One balmy evening 18 months ago, Leon Vynehall went to a Kano gig and realised he was stuck. Watching the grime pioneer perform at a sold-out Royal Albert Hall, Vynehall was awestruck by the sight of an artist “speaking his truth”; it was a symbolic capstone for a scene historically sidelined by the press and sometimes persecuted by the London Metropolitan Police.
With the exception of 1Xtra’s Grime Symphony in 2015, the 150-year-old venue hadn’t seen a show like it — sousaphone players duelled with classic grime riffs and, as Vynehall puts it, people were going berserk. The show left Vynehall full of admiration for Kano — and full of doubts about himself. “Even now I get goosebumps thinking about it, it really moved me,” he says. “I felt honoured to be there, to hear him say those things. And I just thought to myself, ‘What am I trying to say?’”
Vynehall felt adrift, and probably depleted. In the year prior he’d released ‘Nothing Is Still’, a widely acclaimed debut album on Ninja Tune, accompanied by music videos and a novella co-written with Max Sztyber. The ‘DJ-Kicks’ mix that followed a few months later convincingly captured Vynehall’s expansive DJing, with tracks from Yellow Magic Orchestra’s Haruomi Hosono, UK street soul group The Bygraves, and experimental US composer Ellen Fullman. Coming from a DJ and producer whose work has frequently gestured to his interests outside of dance music, this year-long stretch of public activity saw Vynehall at the height of his creative powers. But by the time he’d turned 30, a birthday he celebrated in Los Angeles’ bohemian paradise, Laurel Canyon — surrounded by trees and hillsides, he stayed with friends “in a house I could only imagine being in one of David Hockney’s paintings” — his thinking went more or less like, ‘What now?’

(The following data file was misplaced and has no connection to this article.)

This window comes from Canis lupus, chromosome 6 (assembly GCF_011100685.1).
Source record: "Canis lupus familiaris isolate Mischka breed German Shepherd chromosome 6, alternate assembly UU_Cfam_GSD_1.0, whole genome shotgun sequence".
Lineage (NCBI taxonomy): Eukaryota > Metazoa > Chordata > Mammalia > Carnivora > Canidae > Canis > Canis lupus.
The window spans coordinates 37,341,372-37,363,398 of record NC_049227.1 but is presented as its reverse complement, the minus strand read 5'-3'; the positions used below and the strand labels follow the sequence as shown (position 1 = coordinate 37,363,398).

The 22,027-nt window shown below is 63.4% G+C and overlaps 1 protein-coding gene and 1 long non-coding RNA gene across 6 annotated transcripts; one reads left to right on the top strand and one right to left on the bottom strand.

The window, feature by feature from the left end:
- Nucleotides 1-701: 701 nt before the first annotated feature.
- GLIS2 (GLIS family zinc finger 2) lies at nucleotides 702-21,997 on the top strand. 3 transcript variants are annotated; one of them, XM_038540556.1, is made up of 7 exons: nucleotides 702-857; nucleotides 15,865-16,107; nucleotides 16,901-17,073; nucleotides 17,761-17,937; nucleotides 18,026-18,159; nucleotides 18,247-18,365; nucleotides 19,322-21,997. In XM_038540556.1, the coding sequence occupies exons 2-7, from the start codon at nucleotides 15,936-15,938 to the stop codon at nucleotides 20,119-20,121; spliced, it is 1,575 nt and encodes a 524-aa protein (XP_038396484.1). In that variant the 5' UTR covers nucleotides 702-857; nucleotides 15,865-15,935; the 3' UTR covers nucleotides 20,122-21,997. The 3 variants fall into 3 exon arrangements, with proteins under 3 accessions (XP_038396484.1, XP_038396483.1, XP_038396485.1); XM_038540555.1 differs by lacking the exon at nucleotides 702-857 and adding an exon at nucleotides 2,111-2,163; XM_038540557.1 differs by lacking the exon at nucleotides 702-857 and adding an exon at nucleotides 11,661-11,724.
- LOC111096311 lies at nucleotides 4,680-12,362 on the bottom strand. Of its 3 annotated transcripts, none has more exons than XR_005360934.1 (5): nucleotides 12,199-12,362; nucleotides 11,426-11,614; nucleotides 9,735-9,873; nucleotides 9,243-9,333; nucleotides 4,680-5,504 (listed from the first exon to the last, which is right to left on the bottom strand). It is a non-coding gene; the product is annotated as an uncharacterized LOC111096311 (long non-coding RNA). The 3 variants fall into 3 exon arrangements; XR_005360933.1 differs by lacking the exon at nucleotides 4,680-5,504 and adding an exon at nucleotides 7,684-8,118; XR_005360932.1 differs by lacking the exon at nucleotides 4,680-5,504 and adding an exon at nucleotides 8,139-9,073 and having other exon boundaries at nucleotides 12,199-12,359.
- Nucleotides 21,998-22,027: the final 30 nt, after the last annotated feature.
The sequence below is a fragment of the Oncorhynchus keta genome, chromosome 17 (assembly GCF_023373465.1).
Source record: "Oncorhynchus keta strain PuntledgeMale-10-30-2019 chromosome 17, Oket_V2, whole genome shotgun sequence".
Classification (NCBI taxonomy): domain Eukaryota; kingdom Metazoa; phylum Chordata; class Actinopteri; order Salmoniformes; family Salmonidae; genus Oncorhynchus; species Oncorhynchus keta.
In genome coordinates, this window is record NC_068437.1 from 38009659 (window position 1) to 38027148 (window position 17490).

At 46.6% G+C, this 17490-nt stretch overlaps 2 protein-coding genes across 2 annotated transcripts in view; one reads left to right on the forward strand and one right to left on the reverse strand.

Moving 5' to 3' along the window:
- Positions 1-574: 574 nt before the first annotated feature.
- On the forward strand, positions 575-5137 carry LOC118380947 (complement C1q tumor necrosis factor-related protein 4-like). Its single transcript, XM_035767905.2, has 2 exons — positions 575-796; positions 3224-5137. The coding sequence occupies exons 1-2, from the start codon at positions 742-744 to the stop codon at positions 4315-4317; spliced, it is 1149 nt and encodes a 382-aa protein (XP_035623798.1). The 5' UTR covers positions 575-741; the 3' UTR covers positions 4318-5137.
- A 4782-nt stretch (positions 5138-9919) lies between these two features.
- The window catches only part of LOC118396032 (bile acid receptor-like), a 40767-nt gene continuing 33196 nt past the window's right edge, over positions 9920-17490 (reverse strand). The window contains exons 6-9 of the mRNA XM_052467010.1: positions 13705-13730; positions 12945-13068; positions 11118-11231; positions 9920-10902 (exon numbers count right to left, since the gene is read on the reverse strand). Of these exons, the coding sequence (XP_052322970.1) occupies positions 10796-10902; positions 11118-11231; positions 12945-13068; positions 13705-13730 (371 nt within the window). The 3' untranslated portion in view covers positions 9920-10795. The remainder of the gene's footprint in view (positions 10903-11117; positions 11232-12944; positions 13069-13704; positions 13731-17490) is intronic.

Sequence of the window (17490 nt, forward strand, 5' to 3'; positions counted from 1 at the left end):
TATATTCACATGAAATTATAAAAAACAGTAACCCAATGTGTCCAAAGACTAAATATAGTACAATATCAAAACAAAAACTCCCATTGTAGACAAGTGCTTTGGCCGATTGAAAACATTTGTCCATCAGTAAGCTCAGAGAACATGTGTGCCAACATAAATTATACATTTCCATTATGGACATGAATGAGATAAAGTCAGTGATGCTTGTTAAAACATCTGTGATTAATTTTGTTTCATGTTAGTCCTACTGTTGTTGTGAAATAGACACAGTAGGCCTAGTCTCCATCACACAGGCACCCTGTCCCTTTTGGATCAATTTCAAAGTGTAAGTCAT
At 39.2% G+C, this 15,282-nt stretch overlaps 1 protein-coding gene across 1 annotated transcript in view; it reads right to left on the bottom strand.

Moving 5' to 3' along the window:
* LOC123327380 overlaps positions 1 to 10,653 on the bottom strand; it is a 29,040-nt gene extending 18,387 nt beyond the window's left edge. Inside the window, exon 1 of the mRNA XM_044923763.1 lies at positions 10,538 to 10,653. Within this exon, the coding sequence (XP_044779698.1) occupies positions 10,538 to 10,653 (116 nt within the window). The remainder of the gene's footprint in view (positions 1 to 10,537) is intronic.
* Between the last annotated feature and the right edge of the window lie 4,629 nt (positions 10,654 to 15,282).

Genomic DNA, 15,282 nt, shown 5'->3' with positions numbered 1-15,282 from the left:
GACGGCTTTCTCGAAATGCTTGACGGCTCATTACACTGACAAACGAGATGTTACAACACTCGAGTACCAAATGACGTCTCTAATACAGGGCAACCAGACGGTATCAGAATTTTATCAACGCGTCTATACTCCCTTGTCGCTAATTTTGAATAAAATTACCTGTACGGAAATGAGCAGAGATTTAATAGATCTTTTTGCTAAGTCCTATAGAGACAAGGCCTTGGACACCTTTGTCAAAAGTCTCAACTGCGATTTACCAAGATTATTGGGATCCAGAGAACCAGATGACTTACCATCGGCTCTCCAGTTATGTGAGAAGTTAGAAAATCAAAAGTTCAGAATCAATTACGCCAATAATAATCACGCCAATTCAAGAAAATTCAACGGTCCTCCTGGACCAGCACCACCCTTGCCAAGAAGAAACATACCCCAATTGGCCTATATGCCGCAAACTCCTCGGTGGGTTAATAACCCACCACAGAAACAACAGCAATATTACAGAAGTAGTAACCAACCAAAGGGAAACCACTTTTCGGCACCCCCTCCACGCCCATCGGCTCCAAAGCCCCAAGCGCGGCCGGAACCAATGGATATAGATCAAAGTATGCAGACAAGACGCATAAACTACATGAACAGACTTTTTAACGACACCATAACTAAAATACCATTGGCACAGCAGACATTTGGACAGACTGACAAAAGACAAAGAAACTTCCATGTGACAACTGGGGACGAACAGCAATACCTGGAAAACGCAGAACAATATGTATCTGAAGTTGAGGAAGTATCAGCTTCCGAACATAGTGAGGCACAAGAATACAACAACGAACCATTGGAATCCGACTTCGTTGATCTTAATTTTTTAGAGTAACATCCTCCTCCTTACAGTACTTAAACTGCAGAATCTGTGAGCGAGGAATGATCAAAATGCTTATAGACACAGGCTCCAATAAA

His new album, ‘Rare, Forever’, is inspired by that absence of inspiration, and what it takes to find it again. When he got back into the studio, “My first thought was, ‘I’m going to reject the idea of story’,” he says, a condition he’d imposed on ‘Nothing Is Still’. “I was like, this time I don’t want to do that — I’m going to turn on a machine, pick up an instrument, or find something and follow that idea through the fog.”
He also became interested in abstract painting around this time. “I was in love with this idea of letting the work tell you what to do in a more abstract way — like a painter would do one brushstroke, or dip a colour, and then think, ‘Where am I going to go from here?’ without actually having a plan.”
The appeal of ‘Rare, Forever’ partly rests on its familiarity. Songs like ‘Worm (& Closer & Closer)’ and ‘Alichea Vella Amor’ are flush with the mellow warmth that runs through all his records; a lived-in feel that you’d also find on, say, Mark Farina’s ‘Mushroom Jazz’ series, where soul, hip-hop, house, and acid jazz rub along easily. But if that warmth was only the sum of a tasteful record collection, his music wouldn’t strike such a consistently powerful chord.
Take 2014’s ‘Inside The Deku Tree’, a reference to ‘The Legend Of Zelda’, which sometimes gave you a glimpse into a world of private emotion made richer for its seclusion. This feeling was fleeting at first, but as his music matured beyond the 12-inch format, Vynehall found ways to express themes like memory and intimacy with greater depth. If what we hear in Vynehall’s music are echoes of his past, they somehow seemed like echoes of ours, too.